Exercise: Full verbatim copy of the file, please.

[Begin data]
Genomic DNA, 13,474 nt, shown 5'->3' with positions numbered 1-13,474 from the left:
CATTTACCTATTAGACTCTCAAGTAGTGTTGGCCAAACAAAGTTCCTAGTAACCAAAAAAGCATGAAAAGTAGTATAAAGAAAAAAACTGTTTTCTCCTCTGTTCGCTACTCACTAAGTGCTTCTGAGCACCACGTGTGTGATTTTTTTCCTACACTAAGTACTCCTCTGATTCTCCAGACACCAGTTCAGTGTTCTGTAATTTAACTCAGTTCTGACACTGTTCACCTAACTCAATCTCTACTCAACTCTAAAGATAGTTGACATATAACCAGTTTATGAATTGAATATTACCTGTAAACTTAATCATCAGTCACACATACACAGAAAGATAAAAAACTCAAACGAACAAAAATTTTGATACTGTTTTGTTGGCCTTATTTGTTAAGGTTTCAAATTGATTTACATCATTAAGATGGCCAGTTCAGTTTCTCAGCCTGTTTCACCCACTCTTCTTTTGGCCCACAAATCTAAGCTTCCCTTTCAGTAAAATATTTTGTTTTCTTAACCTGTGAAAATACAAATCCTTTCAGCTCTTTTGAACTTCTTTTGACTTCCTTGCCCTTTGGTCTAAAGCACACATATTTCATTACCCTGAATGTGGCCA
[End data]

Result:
Genomic DNA, 13,474 nt, shown 5'->3' with positions numbered 1-13,474 from the left:
CATTTACCTATTAGACTCTCAAGTAGTGTTGGCCAAACAAAGTTCCTAGTAACCAAAAAAGCATGAAAAGTAGTATAAAGAAAAAAACTGTTTTCTCCTCTGTTCGCTACTCACTAAGTGCTTCTGAGCACCACGTGTGTGATTTTTTTCCTACACTAAGTACTCCTCTGATTCTCCAGACACCAGTTCAGTGTTCTGTAATTTAACTCAGTTCTGACACTGTTCACCTAACTCAATCTCTACTCAACTCTAAAGATAGTTGACATATAACCAGTTTATGAATTGAATATTACCTGTAAACTTAATCATCAGTCACACATACACAGAAAGATAAAAAACTCAAACGAACAAAAATTTTGATACTGTTTTGTTGGCCTTATTTGTTAAGGTTTCAAATTGATTTACATCATTAAGATGGCCAGTTCAGTTTCTCAGCCTGTTTCACCCACTCTTCTTTTGGCCCACAAATCTAAGCTTCCCTTTCAGTAAAATATTTTGTTTTCTTAACCTGTGAAAATACAAATCCTTTCAGCTCTTTTGAACTTCTTTTGACTTCCTTGCCCTTTGGTCTAAAGCACACATATTTCATTACCCTGAATGTGGCCA